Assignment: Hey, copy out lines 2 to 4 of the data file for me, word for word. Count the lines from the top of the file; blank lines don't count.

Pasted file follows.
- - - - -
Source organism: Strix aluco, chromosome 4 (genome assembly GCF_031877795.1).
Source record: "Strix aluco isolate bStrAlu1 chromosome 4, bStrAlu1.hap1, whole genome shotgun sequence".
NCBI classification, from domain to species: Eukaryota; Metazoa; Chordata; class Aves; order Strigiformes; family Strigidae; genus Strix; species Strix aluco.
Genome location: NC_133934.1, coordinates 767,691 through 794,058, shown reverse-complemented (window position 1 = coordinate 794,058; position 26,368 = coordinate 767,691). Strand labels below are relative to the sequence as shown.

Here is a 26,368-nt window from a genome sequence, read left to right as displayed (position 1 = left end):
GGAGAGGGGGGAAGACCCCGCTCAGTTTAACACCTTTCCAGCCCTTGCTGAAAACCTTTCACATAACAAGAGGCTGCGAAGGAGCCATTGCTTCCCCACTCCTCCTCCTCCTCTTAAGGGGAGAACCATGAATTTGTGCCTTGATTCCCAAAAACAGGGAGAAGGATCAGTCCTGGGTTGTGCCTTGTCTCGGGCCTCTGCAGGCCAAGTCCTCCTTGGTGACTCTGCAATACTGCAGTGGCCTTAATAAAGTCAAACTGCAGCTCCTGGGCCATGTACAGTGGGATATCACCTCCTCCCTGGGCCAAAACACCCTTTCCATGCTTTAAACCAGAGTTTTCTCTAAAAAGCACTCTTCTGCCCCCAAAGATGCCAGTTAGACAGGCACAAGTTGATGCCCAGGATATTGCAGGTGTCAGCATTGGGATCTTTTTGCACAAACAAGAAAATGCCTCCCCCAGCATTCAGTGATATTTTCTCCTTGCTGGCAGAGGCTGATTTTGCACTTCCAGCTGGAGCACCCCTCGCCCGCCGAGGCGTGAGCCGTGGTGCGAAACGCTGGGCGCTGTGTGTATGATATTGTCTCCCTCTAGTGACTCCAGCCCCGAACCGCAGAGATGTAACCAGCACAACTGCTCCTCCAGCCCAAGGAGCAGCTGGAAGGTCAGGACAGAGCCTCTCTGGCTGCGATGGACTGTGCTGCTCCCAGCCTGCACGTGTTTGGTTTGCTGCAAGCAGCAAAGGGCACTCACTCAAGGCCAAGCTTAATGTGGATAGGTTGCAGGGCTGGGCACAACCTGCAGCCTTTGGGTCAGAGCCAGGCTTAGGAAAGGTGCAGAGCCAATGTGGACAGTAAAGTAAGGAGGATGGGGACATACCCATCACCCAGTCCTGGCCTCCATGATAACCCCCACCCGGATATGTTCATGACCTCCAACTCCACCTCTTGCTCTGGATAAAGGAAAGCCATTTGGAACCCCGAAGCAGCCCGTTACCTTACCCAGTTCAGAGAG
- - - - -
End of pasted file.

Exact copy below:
Source record: "Strix aluco isolate bStrAlu1 chromosome 4, bStrAlu1.hap1, whole genome shotgun sequence".
NCBI classification, from domain to species: Eukaryota; Metazoa; Chordata; class Aves; order Strigiformes; family Strigidae; genus Strix; species Strix aluco.
Genome location: NC_133934.1, coordinates 767,691 through 794,058, shown reverse-complemented (window position 1 = coordinate 794,058; position 26,368 = coordinate 767,691). Strand labels below are relative to the sequence as shown.